Science/nature-made-accessible still seems to be a growing field, and Stephen Hawking is back with The Universe in a Nutshell (Bantam). As Susan Wasson of Bookworks in Albuquerque, N.Mex., observed, "If anyone could put the universe in a nutshell, it would be him." In its Don't Know Much About series, Harper tackles the same subject in Don't Know Much About the Universeby Kenneth C. Davis. Walker & Company—of Brunelleschi's Dome and Longitude fame—seems particularly adept at such titles and adds a few new ones to its list this fall, among them Diamond: A Journey to the Heart of an Obsessionby Matthew Hart and Salt: A World History by Mark Kurlansky, author of The Basque History of the World. A much-anticipated followup book is The Map That Changed the World (Harper) by Simon Winchester, who wrote The Professor and the Madman. This time, he writes about the genesis of geology.

As scientists continue to unlock the human genome, Context Books has a title that presents a cautionary look at this very new science: Babel Shadow: Genetic Technologies in a Fracturing World by Pete Moore. A related title is Fly: The Unsung Hero in the History of Genetics by Martin Brookes (Ecco). A Knopf book by Lucy Jago, appropriately titled The Northern Lights, explores the discovery of the aurora borealis. Science fiction writer Ben Bova turns to fact in The Story of Light(Sourcebooks), which explains how light affects everything from religion and art to sex. So is sex a science? In Sex: The Natural History of a Behaviorby Joann Ellison Rodgers (W.H. Freeman) you just might find out everything you wanted to know about it but didn't know how to ask.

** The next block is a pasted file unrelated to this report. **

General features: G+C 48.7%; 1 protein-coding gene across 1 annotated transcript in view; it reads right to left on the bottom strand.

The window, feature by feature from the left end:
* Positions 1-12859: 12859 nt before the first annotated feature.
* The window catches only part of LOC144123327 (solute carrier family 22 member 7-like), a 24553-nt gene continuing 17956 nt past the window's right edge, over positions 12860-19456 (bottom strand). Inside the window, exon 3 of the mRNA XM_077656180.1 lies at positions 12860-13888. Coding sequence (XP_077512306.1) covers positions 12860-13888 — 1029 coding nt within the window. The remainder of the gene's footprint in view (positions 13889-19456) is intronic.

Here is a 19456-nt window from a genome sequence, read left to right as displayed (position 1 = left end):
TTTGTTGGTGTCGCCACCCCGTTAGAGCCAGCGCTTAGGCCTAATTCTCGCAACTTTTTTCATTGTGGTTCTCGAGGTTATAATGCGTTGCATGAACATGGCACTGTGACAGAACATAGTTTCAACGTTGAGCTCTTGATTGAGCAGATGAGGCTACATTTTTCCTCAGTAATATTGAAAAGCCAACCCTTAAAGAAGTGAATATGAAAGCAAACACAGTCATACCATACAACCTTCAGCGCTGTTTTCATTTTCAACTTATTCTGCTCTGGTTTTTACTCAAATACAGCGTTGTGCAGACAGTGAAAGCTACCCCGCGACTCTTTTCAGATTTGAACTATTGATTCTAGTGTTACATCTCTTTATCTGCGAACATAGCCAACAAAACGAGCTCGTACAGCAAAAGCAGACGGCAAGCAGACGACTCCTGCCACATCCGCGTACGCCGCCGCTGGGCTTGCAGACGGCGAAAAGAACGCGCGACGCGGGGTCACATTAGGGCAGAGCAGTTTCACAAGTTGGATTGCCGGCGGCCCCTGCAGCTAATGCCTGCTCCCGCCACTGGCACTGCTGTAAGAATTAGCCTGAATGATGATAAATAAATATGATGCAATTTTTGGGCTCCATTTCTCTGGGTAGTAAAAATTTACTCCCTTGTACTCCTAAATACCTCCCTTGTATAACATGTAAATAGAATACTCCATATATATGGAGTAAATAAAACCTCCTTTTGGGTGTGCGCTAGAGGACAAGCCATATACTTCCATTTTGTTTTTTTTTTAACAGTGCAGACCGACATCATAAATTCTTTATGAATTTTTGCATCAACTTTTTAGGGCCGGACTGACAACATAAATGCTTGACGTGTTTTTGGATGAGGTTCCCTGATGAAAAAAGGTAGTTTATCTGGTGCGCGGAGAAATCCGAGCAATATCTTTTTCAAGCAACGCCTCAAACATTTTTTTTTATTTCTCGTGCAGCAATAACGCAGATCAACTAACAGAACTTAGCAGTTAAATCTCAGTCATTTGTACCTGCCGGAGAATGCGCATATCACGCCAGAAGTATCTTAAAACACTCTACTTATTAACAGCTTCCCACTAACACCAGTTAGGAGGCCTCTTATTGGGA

Another small press with a book of big ideas is Four Walls Eight Windows. One of its fall titles is The Bone Museum: Travels in the Lost Worlds of Dinosaurs and Birds by Wayne Grady, who traveled with paleontologists in search of fossils of animals that looked like dinosaurs but appear to have had feathers. And birdman David Allen Sibley follows up his huge success last year with The Sibley Guide to Bird Life & Behavior (Knopf).

There are two books that examine the all-too-human world. From Scribner comes The Noonday Demon: An Atlas of Depression, which grew out of a New Yorkerarticle on the subject by author Andrew Solomon. Galleys of My House Is Killing Me!: The Home Guide for Families with Allergies and Asthma by Jeffrey C. May went quickly at the Johns Hopkins University Press booth.